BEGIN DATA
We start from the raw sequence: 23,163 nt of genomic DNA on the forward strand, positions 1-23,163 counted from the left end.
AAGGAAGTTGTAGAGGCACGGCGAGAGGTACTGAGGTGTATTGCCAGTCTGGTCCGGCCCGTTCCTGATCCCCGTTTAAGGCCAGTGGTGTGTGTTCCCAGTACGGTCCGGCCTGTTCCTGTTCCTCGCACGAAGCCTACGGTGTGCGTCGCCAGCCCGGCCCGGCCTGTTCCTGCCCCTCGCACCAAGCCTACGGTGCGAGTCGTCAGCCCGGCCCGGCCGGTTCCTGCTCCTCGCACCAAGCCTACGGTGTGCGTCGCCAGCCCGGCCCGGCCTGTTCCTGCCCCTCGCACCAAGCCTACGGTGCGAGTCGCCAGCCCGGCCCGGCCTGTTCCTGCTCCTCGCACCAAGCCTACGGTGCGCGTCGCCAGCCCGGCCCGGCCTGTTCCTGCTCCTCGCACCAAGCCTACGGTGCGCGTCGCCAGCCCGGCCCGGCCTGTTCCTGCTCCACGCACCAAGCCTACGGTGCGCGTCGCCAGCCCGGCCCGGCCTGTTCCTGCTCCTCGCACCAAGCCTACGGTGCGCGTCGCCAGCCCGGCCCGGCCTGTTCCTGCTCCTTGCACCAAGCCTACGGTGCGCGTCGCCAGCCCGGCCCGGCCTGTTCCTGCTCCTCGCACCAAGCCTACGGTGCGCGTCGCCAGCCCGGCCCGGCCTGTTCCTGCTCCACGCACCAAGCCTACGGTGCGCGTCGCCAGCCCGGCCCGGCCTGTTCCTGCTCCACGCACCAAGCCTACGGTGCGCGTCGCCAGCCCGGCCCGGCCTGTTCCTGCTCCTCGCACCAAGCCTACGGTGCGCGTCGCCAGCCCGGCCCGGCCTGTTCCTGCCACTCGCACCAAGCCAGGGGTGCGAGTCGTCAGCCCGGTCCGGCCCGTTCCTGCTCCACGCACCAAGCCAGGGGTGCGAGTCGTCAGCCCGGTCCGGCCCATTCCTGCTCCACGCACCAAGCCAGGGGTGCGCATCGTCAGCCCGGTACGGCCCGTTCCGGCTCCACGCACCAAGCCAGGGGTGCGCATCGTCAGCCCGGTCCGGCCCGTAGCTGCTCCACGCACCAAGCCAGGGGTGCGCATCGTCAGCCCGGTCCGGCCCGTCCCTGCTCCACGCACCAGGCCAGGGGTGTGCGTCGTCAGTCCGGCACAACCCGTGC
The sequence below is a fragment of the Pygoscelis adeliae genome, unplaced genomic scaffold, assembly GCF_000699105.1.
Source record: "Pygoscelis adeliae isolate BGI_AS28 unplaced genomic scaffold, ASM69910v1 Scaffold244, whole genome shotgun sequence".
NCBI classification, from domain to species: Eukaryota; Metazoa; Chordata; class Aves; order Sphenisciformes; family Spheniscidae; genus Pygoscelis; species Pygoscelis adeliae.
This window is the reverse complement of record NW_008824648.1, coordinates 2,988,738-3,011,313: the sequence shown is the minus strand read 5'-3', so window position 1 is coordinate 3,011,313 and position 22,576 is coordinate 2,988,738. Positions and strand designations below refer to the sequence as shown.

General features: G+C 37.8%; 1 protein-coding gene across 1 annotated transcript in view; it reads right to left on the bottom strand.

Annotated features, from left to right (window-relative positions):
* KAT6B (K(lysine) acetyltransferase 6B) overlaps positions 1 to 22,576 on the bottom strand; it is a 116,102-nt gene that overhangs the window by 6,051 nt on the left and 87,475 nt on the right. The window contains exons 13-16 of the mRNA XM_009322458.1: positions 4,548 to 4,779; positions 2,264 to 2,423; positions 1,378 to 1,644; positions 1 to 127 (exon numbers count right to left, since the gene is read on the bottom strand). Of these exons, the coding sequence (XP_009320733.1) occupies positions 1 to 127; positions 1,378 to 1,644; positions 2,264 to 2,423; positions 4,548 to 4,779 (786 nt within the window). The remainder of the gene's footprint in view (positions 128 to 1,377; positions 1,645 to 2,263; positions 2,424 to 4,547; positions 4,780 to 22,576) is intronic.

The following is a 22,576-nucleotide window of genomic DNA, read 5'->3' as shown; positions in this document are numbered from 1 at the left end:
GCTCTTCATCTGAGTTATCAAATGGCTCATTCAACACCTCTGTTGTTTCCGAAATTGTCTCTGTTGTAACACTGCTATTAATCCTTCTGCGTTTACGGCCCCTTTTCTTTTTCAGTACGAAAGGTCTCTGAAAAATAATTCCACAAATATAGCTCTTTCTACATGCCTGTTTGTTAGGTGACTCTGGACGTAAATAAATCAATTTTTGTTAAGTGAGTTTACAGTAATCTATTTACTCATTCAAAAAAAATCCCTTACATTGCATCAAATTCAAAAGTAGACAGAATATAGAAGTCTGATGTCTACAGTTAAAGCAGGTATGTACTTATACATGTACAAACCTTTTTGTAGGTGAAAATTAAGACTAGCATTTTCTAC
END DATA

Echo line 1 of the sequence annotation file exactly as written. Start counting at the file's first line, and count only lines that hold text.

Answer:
We start from the raw sequence: 23,163 nt of genomic DNA on the forward strand, positions 1-23,163 counted from the left end.